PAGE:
I suspect it's because the claims may be exaggerated and not really true after all.
That's possible, but it's also possible that the research you're talking about is averaging numbers over the entire US, while this solar plant is in a relatively southern location that gets bright sunlight almost all day every day all year round. There could be other differences, such as comparing fixed photovoltaics on mostly not optimally angled roofs (many of which have surfaces that don't get much sun) to this completely different system. It's not photovoltaic at all, and the mirrors are continually adjusted to maximize the amount of energy captured. It's clearly not an apples to apples comparison with putting solar panels on houses.
I remember reading an estimate from long ago that converting something like 10,000 square miles of Nevada desert into a solar power station could power the US. Presumably solar technology has improved since then.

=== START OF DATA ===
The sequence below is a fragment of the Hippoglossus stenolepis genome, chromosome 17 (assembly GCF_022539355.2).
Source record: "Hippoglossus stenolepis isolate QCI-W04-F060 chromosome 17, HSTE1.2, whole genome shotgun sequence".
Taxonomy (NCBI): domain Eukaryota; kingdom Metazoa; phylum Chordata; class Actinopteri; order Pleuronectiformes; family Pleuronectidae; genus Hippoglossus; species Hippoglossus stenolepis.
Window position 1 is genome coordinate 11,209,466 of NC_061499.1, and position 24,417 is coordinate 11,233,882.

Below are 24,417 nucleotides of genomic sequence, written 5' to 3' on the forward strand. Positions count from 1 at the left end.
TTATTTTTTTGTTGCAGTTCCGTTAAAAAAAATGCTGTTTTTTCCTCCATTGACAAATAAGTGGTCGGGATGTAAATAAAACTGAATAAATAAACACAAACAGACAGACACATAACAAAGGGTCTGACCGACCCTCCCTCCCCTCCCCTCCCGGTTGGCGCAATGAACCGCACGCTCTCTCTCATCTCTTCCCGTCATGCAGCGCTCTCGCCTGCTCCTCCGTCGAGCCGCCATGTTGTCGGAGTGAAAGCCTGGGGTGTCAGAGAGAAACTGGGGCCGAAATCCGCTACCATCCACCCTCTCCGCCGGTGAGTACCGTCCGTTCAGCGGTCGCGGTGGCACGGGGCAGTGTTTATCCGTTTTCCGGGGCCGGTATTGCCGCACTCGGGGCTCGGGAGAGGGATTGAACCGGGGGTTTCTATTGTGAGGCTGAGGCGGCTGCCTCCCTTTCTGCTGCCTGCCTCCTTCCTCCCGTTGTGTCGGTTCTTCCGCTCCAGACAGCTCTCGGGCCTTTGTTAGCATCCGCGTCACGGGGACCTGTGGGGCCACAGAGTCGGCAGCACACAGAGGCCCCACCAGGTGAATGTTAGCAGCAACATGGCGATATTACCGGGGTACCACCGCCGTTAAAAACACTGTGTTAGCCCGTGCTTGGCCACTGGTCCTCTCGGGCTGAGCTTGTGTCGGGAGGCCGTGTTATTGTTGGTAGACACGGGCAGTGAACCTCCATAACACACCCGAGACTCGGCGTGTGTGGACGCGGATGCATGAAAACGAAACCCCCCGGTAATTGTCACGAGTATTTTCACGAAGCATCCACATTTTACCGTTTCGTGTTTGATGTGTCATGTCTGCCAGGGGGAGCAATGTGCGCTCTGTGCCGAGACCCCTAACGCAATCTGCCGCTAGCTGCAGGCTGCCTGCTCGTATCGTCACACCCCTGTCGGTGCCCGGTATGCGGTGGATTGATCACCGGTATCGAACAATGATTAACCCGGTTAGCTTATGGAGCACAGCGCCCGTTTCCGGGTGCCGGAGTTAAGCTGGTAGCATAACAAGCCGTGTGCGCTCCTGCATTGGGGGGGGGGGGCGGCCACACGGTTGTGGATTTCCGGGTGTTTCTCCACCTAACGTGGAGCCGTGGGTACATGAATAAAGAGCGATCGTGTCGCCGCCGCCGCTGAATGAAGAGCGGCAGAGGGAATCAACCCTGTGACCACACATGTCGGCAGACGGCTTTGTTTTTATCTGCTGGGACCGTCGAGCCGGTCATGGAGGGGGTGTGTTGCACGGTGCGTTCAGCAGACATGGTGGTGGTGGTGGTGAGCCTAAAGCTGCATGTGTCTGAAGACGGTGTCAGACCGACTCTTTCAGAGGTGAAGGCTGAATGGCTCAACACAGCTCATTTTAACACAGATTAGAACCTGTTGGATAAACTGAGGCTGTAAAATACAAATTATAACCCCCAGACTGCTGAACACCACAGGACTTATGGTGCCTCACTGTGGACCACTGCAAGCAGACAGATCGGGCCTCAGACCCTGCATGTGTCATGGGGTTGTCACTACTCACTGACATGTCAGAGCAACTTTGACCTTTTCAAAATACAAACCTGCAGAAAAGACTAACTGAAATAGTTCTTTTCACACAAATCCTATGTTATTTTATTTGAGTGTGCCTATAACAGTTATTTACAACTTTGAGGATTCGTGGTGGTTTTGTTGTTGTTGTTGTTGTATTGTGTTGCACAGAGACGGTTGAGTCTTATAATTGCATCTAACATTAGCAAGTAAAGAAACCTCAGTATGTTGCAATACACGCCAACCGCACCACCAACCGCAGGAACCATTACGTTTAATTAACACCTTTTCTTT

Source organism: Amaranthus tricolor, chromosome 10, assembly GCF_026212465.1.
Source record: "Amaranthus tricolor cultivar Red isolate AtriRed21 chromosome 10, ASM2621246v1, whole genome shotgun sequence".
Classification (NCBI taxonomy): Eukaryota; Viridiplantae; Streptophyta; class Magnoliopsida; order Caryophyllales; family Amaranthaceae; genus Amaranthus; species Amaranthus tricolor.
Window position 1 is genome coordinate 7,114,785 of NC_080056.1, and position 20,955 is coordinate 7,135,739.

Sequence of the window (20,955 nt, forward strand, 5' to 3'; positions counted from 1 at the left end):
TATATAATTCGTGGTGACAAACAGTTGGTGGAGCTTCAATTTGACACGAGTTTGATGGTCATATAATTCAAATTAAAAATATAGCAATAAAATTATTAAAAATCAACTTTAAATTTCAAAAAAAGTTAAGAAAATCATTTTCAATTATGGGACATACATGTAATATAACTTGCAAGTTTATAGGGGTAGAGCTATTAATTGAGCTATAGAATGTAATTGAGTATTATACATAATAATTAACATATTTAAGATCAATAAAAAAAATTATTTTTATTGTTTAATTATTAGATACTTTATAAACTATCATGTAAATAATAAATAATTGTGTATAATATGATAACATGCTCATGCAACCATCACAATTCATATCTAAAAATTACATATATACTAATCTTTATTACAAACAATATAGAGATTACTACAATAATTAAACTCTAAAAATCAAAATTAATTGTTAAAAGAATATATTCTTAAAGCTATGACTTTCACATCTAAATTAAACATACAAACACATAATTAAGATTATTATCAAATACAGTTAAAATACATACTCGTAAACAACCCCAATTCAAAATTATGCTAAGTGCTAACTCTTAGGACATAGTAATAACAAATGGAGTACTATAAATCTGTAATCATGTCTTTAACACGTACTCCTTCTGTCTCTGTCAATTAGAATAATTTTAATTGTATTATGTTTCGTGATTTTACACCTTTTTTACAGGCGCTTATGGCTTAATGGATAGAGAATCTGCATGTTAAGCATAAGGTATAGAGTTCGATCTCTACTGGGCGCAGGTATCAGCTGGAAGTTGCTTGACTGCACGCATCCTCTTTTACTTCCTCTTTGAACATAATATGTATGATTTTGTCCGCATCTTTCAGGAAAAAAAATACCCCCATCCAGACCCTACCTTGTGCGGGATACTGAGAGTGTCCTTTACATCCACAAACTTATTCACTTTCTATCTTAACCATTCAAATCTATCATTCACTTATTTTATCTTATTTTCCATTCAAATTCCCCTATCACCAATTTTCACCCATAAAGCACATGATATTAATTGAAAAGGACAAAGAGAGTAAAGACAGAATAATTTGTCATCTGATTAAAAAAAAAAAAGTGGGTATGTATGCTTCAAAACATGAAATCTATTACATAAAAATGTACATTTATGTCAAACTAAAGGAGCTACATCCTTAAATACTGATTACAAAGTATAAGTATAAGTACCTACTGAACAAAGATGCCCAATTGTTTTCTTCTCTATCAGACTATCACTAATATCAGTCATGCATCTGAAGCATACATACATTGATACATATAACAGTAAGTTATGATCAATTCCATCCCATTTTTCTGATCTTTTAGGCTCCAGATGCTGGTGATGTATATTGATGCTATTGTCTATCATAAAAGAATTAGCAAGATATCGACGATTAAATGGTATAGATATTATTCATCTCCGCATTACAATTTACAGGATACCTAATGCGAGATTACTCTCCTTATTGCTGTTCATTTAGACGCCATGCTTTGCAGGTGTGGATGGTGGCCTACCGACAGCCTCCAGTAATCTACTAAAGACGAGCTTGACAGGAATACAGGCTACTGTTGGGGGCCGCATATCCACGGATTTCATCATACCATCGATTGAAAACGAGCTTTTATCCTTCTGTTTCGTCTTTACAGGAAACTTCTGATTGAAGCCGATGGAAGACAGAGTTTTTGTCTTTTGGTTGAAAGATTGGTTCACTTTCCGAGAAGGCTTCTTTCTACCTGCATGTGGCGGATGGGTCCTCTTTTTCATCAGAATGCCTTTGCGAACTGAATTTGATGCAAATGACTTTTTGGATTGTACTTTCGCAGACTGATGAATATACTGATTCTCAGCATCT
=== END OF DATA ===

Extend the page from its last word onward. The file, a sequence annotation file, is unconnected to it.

I've never understood the reaction to fusion of "we shouldn't be pursuing fusion power because it doesn't work". Photovoltaics didn't work either until someone made them work. And the same with every other source of energy. I think the other commenter has pointed out one major reason why there's so much interest in fusion. The other is that if it can be powered by heavy water, we'll have an enormously abundant source of fuel.
As for the solar plant, ignoring transmission problems 5,000 square miles could power all the households in the US? That's a square 70 miles on a side. I think we could spare that much of Nevada.